Logitech keyboards are seen in the computer shop in Zenica, Bosnia and Herzegovina October 20, 2020.
Logitech keyboards are seen in the computer shop in Zenica, Bosnia and Herzegovina October 20, 2020. Reuters / DADO RUVIC

Logitech International chief Bracken Darrell remains confident about the company's growth potential, despite the computer peripherals maker reporting a drop in sales and profits and cutting its guidance for a second time this year.

The maker of web cams, speakers and computer mice reported a 38% fall in first-quarter adjusted profit, as it struggled to match tough comparisons from a year earlier.

The Swiss-American company had been hit by a stronger dollar, which had a translation effect, as well as higher inflation and lower consumer confidence, Darrell told Reuters on Tuesday.

"People are feeling a bit downbeat, that is hitting demand," the CEO said. "But I think we are a good downbeat business, people still need to work and want to play ... This is not a time to panic, this is the macro-economic cycle."

Logitech enjoyed rapid growth in the pandemic years as customers equipped home offices and played games online. Darrell said the long-term trends of hybrid working, more video in the home and office, and gaming, still offered strong growth opportunities.

Still, this year is expected to be tough, with Logitech now expecting annual sales to be between 4% and 8% lower in the 12 months through March 2023, down from its previous forecast in May for a 2%-4% increase - itself a downgrade from a forecast of a mid-single digit increase.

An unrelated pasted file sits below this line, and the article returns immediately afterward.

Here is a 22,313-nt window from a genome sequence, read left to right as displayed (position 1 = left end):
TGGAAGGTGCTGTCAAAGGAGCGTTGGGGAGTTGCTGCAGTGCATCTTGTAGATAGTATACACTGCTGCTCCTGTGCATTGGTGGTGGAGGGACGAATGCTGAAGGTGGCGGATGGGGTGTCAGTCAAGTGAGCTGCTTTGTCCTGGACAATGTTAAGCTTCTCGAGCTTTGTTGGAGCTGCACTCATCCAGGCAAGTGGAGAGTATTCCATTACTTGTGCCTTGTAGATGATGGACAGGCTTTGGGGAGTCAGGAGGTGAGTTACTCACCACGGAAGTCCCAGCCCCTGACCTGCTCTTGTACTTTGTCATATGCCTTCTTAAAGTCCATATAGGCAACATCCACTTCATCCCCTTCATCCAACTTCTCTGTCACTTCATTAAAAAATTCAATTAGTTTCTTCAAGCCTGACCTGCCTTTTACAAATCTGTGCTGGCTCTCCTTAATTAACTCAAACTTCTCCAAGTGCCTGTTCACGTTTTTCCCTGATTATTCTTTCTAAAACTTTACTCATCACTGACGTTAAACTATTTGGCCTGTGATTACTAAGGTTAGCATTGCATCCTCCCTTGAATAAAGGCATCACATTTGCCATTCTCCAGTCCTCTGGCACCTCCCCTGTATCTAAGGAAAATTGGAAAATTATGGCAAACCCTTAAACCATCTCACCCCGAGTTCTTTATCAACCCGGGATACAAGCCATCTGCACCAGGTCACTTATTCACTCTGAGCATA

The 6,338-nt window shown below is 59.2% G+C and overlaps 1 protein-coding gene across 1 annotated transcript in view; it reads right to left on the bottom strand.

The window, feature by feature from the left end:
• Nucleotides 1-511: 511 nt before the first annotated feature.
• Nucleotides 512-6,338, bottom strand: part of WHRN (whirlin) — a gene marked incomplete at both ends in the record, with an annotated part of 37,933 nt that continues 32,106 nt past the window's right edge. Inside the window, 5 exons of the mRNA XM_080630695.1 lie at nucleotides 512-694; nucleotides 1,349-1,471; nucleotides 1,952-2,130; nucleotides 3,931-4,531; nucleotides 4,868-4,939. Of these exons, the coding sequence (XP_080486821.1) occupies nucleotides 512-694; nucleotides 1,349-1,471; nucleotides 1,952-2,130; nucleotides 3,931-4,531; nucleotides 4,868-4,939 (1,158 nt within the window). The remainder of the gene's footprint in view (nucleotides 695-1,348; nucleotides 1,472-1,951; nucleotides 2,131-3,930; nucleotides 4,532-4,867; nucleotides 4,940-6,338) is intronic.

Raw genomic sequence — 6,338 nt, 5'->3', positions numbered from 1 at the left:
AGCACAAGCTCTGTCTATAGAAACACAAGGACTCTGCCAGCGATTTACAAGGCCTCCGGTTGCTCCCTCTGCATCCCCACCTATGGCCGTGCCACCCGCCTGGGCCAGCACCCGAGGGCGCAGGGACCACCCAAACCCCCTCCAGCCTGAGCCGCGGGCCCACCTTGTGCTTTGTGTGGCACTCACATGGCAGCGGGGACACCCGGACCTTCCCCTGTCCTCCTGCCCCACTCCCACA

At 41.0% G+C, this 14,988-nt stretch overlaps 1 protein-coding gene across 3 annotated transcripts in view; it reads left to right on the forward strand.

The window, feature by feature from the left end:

It also expects lower operating income of between $650 million and $750 million, versus its $875-$925 million forecast in May.

The downgrade came after Logitech reported a 9% drop in sales during the three months to the end of June. Non-GAAP operating income fell 38% to $146 million, as wages rose and some components became more expensive.

Still, Darrell expected the shortage of semiconductor chips which has affected IT and industrial firms to be overcome by the end of the year.

The company would tackle the economic downturn by reducing marketing and general costs, although there were no plans for lay-offs, the CEO added.

Logitech also expanded its share buyback to $1.5 billion. Its shares were trading 0.3% higher in afternoon activity on the Swiss exchange.

"Logitech is not immune to recession and lower consumer spending but remains exposed to attractive long-term trends including hybrid work models, content creation and gaming," said Vontobel analyst Michael Foeth, keeping his "buy" rating.